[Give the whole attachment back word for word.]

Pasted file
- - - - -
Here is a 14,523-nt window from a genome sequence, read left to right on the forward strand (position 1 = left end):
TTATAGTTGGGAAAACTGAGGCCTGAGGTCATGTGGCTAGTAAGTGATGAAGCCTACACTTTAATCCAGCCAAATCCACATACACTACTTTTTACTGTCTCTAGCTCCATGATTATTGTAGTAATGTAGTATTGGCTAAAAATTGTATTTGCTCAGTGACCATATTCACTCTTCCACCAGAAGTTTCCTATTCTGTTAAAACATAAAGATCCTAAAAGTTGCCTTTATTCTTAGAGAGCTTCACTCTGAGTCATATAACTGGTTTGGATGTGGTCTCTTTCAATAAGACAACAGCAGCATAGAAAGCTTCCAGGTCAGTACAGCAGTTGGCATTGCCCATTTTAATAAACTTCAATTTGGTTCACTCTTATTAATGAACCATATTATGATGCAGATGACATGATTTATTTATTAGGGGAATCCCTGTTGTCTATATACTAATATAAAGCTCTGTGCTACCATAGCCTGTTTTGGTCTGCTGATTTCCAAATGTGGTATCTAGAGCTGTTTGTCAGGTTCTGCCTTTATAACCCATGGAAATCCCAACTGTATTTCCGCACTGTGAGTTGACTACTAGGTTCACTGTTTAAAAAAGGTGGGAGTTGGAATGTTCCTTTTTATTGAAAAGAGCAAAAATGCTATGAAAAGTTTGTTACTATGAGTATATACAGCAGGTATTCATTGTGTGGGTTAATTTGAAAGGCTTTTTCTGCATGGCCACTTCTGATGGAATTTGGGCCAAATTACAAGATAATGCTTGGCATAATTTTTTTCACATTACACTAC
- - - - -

Here is a 14,523-nt window from a genome sequence, read left to right on the forward strand (position 1 = left end):
TTATAGTTGGGAAAACTGAGGCCTGAGGTCATGTGGCTAGTAAGTGATGAAGCCTACACTTTAATCCAGCCAAATCCACATACACTACTTTTTACTGTCTCTAGCTCCATGATTATTGTAGTAATGTAGTATTGGCTAAAAATTGTATTTGCTCAGTGACCATATTCACTCTTCCACCAGAAGTTTCCTATTCTGTTAAAACATAAAGATCCTAAAAGTTGCCTTTATTCTTAGAGAGCTTCACTCTGAGTCATATAACTGGTTTGGATGTGGTCTCTTTCAATAAGACAACAGCAGCATAGAAAGCTTCCAGGTCAGTACAGCAGTTGGCATTGCCCATTTTAATAAACTTCAATTTGGTTCACTCTTATTAATGAACCATATTATGATGCAGATGACATGATTTATTTATTAGGGGAATCCCTGTTGTCTATATACTAATATAAAGCTCTGTGCTACCATAGCCTGTTTTGGTCTGCTGATTTCCAAATGTGGTATCTAGAGCTGTTTGTCAGGTTCTGCCTTTATAACCCATGGAAATCCCAACTGTATTTCCGCACTGTGAGTTGACTACTAGGTTCACTGTTTAAAAAAGGTGGGAGTTGGAATGTTCCTTTTTATTGAAAAGAGCAAAAATGCTATGAAAAGTTTGTTACTATGAGTATATACAGCAGGTATTCATTGTGTGGGTTAATTTGAAAGGCTTTTTCTGCATGGCCACTTCTGATGGAATTTGGGCCAAATTACAAGATAATGCTTGGCATAATTTTTTTCACATTACACTAC